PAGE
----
Daniela Bull

Date Approved


Degree Type

Open Access Thesis

Degree Name

Master of Science (MS)

Department or School


Committee Member

Steven Francoeur, Ph.D., Chair

Committee Member

Gary Hannan, Ph.D.

Committee Member

Kristin Judd, Ph.D.


Beach fouling is a problem in the Great Lakes. We surveyed beaches along the southwestern shore of Saginaw Bay to determine the spatial and temporal distribution of beach fouling (muck), muck composition, and any relationship between muck accrual and weather conditions. Muck deposition was greater towards the end of the growing season. The Bay City Recreation Area (BCRA) had the highest frequency of muck presence. BCRA muck depth was much greater in 2010 and 2011 than in 2012 and 2013. No sites differed in muck depth in 2012, but in 2013 the two southernmost sites tended to have greater muck depth. BCRA muck composition differed from that of all other sites. Southern sites had the higher percentages of amorphous material, while the northern sites had more fresh algae. There were no simple patterns between muck deposition and weather conditions. A combination of factors may be required to accurately predict muck deposition events.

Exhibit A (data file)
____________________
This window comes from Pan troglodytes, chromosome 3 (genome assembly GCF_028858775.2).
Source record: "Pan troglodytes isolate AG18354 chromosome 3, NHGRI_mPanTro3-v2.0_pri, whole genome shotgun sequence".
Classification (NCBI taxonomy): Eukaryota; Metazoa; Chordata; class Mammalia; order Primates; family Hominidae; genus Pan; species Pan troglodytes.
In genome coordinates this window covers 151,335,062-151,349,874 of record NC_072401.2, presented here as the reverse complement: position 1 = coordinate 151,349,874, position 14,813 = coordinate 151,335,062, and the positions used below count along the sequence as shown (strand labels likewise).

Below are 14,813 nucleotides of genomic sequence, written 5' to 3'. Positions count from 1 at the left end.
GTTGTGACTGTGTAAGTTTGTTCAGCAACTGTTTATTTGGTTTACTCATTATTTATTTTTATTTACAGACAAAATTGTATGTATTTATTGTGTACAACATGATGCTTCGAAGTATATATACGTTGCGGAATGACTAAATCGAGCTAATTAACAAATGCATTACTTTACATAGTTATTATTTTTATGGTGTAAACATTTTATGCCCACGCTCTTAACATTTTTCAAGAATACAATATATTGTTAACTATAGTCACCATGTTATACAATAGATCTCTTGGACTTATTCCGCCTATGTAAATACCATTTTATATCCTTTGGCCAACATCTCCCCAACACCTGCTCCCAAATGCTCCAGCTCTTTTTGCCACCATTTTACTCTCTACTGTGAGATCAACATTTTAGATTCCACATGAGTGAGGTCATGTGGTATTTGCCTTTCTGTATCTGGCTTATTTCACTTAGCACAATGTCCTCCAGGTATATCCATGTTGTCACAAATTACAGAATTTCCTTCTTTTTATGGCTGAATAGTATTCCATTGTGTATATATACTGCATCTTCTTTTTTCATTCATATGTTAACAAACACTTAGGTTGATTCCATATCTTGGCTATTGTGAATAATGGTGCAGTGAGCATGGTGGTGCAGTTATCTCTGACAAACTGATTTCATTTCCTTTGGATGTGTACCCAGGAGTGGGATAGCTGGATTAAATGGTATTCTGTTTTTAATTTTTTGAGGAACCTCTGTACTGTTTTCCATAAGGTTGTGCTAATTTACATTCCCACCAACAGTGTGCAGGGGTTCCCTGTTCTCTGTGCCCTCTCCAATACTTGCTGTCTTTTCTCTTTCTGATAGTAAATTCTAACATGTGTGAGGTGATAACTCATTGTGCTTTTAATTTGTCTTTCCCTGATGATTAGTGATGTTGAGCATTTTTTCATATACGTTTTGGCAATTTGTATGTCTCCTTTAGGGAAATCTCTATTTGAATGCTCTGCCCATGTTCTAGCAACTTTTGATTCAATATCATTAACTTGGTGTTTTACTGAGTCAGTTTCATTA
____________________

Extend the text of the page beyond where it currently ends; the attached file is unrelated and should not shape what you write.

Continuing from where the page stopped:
Included in

Biology Commons